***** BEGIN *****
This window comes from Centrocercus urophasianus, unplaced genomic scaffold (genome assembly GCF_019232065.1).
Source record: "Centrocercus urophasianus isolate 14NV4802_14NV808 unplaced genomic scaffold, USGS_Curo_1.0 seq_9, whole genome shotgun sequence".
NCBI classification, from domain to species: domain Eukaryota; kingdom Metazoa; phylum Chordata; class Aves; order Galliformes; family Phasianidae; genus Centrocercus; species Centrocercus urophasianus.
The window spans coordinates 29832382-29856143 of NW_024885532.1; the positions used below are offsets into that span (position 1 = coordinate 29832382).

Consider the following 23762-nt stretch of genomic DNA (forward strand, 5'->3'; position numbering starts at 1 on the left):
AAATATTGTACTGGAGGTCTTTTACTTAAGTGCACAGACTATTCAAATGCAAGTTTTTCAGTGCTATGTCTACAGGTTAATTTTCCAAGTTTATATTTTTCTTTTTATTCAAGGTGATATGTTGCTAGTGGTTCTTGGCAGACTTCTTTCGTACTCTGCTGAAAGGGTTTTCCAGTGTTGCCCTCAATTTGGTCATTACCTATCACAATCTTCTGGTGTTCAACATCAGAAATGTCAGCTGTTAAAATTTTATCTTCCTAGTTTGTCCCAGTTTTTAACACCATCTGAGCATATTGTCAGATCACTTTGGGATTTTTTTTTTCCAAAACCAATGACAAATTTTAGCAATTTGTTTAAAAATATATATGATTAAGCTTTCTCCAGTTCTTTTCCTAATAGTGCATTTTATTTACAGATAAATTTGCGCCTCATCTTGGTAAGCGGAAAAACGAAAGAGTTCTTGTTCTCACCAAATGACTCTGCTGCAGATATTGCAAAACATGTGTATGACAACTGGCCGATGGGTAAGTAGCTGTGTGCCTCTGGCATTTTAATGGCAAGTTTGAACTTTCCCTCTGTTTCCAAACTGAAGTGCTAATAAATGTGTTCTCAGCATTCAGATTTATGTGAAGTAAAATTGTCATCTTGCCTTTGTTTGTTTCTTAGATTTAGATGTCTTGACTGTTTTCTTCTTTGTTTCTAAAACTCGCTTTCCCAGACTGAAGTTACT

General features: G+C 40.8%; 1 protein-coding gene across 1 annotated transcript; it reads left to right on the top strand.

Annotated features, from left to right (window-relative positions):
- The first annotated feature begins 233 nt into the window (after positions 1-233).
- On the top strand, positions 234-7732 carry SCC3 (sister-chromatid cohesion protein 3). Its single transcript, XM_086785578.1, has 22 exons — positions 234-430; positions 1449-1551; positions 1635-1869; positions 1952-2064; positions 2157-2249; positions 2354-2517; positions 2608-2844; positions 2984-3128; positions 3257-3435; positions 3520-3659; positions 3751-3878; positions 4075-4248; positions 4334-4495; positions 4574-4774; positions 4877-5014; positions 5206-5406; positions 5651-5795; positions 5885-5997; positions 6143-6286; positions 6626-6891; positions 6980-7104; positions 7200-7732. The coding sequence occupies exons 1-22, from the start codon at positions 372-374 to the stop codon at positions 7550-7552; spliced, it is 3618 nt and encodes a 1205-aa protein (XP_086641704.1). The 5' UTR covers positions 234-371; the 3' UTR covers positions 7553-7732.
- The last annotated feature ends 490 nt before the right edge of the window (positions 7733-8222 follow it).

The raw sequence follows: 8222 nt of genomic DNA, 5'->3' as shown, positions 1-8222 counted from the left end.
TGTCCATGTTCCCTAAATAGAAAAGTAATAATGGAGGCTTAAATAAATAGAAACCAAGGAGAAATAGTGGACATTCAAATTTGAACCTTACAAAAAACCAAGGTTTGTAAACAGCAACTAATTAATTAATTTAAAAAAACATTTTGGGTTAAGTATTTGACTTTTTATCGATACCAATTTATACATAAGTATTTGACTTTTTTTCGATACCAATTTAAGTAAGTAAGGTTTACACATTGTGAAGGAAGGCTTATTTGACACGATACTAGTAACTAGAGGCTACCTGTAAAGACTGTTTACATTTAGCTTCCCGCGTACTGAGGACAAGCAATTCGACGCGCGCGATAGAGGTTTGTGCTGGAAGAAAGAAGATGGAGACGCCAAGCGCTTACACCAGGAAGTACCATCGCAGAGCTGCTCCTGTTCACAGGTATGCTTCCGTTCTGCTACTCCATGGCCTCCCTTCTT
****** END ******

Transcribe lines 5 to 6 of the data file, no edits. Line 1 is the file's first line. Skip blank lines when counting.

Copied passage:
Consider the following 23762-nt stretch of genomic DNA (forward strand, 5'->3'; position numbering starts at 1 on the left):
AAATATTGTACTGGAGGTCTTTTACTTAAGTGCACAGACTATTCAAATGCAAGTTTTTCAGTGCTATGTCTACAGGTTAATTTTCCAAGTTTATATTTTTCTTTTTATTCAAGGTGATATGTTGCTAGTGGTTCTTGGCAGACTTCTTTCGTACTCTGCTGAAAGGGTTTTCCAGTGTTGCCCTCAATTTGGTCATTACCTATCACAATCTTCTGGTGTTCAACATCAGAAATGTCAGCTGTTAAAATTTTATCTTCCTAGTTTGTCCCAGTTTTTAACACCATCTGAGCATATTGTCAGATCACTTTGGGATTTTTTTTTTCCAAAACCAATGACAAATTTTAGCAATTTGTTTAAAAATATATATGATTAAGCTTTCTCCAGTTCTTTTCCTAATAGTGCATTTTATTTACAGATAAATTTGCGCCTCATCTTGGTAAGCGGAAAAACGAAAGAGTTCTTGTTCTCACCAAATGACTCTGCTGCAGATATTGCAAAACATGTGTATGACAACTGGCCGATGGGTAAGTAGCTGTGTGCCTCTGGCATTTTAATGGCAAGTTTGAACTTTCCCTCTGTTTCCAAACTGAAGTGCTAATAAATGTGTTCTCAGCATTCAGATTTATGTGAAGTAAAATTGTCATCTTGCCTTTGTTTGTTTCTTAGATTTAGATGTCTTGACTGTTTTCTTCTTTGTTTCTAAAACTCGCTTTCCCAGACTGAAGTTACT